Washington County, home to St. George, is another crucial area in UT-02, accounting for 22% of the district’s population. Like other parts of the district, the population is primarily white, but with lower college attainment rates. This county is heavily Republican and stuck with Mike Lee in 2022. It casts enough votes to make the 2nd noncompetitive for a Democrat in a general election. In 2018, when Chris Stewart had the closest re-election of his career (17 points), he only won the non-Washington County portion of the district by 8. Similarly, in 2022, roughly 10 points out of Stewart’s 25-point margin came from his Washington County vote advantage.
The last area worth mentioning are all the remaining rural counties in between Salt Lake/Davis counties and Washington County. Important cities here include Cedar City (Iron County), Tooele (Tooele County), and Fillmore (Millard County). Similar to Washington County, all of these counties voted heavily for Lee in 2022. This area is overwhelmingly rural and low-population, with Washington County by itself casting more votes in 2022 than all 10 of these counties. But the near-unanimous Republican lean of this region means that primary votes here are still important despite the sparse population distribution.
In the Republican primary to replace Chris Stewart in this Trump +16 district, three candidates are vying for the nomination: former state representative Becky Edwards, Stewart’s lead counsel Celeste Maloy, and former Utah GOP chair Bruce Hough. Edwards, a former Davis County legislator who challenged Senator Mike Lee in the 2022 primary and voted for Joe Biden in 2020, is considered the most moderate Republican in the race. She has outpaced her opponents in raising and spending and leads with 32% in the only poll of the contest.
Maloy and Hough are viewed as more conservative Republicans. Stewart has endorsed Maloy, who also won the Republican convention, known for its more reactionary and conservative stances compared to the actual primary electorate. Notably, Mitt Romney lost the state convention vote in his 2018 Senate campaign but went on to win the primary comfortably.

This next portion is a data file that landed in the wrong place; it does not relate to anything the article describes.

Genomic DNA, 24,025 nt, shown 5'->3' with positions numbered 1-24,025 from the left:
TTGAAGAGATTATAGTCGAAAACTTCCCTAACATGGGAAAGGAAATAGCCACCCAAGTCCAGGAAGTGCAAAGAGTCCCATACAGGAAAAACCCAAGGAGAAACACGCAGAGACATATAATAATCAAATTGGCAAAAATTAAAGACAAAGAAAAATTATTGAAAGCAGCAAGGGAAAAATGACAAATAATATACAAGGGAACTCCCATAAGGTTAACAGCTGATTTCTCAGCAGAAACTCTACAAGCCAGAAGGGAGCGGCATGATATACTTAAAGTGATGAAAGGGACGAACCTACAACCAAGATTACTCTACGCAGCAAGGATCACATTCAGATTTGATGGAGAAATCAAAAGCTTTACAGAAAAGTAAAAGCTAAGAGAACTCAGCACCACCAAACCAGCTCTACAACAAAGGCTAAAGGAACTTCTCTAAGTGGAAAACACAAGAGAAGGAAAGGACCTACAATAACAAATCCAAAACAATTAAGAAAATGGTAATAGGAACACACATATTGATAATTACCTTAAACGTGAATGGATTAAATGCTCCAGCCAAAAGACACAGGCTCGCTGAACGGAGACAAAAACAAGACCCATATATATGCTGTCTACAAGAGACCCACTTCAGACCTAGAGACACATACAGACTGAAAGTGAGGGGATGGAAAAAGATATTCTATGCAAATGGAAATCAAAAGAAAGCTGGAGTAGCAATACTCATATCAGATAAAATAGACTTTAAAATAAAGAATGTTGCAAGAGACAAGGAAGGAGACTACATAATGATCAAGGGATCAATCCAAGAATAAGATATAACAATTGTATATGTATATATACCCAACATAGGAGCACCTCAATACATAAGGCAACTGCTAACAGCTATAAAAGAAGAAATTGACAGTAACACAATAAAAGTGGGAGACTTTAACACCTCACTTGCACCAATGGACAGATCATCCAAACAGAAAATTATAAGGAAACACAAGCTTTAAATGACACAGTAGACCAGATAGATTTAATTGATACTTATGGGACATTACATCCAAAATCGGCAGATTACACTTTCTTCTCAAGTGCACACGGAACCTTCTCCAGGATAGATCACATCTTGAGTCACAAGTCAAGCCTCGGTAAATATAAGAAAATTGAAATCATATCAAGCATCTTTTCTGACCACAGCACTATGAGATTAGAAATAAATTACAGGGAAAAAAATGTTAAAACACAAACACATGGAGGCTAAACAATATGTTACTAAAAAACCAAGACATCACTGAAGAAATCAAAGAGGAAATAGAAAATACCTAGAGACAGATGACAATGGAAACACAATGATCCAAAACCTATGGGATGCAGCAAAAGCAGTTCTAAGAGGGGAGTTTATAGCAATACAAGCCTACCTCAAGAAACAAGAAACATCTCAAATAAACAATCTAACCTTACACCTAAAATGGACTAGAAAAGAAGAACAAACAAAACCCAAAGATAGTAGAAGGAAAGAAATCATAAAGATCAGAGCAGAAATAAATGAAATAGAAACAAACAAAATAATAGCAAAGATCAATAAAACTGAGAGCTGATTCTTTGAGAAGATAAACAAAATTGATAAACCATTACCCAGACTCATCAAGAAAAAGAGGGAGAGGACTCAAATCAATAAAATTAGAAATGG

This chart illustrates the total number of Republican votes cast in different parts of UT-02 in the 2022 Senate primary, showing the distribution of Republican voters across the district. While the Wasatch Front counties of Salt Lake and Davis accounted for a significant share of the vote, there are two other large vote centers that boost conservatives: St. George’s Washington County and the ten rural counties. Looking at the 2022 Senate primary results, we see that Senator Mike Lee received 64% of the vote against Becky Edwards and another challenger. Conservatives Maloy and Hough could potentially split that 64% baseline, though, providing an opening for Edwards.
If Becky Edwards were to win, she would need to perform exceptionally well among Republicans in her “home base” of Davis and Salt Lake counties. It’s particularly expected that she would resonate with her former constituents in communities like North Salt Lake and Bountiful, which are home to numerous well-educated registered Republican voters. Many of these voters stuck with Trump in 2020, but voted against Mike Lee in 2022 and may have grown wary of pro-Trump Republicans more generally. Edwards performed best with these voters in her 2022 Senate primary run, and without a strong showing among them tonight, her chances of winning the primary would be slim.
We don’t expect her to do as well in Salt Lake County. While she will certainly resonate with Republicans in the affluent white parts of SLC and UT-02’s portion of Millcreek like she did in the 2022 Senate primary, there simply aren’t many GOP voters in either. Most of the county’s Republican base in the district resides in West Valley City and Magna, where voters have lower educational attainment and average income levels, demographics less likely to support Edwards over her more pro-Trump competitors. Keep in mind that Hough, who is from the same part of the district, could cut into Edwards’ margins in both Salt Lake and Davis counties.
Even if Edwards hits the benchmarks she needs in the Salt Lake-Davis County geographic base, it makes up neither a majority of the district nor one of 2020 Trump voters. To secure a win, Edwards would also need to attract a decent level of support in the rest of the district. Even if Maloy and Hough split the anti-Edwards vote evenly districtwide, her victory would be by no means guaranteed. Maloy could also outpace Hough in and around Washington County, as she comes from the southern portion of the district.
One factor that could potentially benefit Edwards is educational polarization. Well-educated voters, who in a Republican primary would favor a more moderate candidate, have historically seen higher rates of turnout in special elections and primary elections. A combination of these two factors would help Edwards by producing a more favorable electorate districtwide.
Should Edwards emerge as the winner, she would be strongly favored to win the general election in the fall. This would make her the only member of the Republican House caucus to have publicly voted for Joe Biden in 2020, which could lead to friction between her and her colleagues.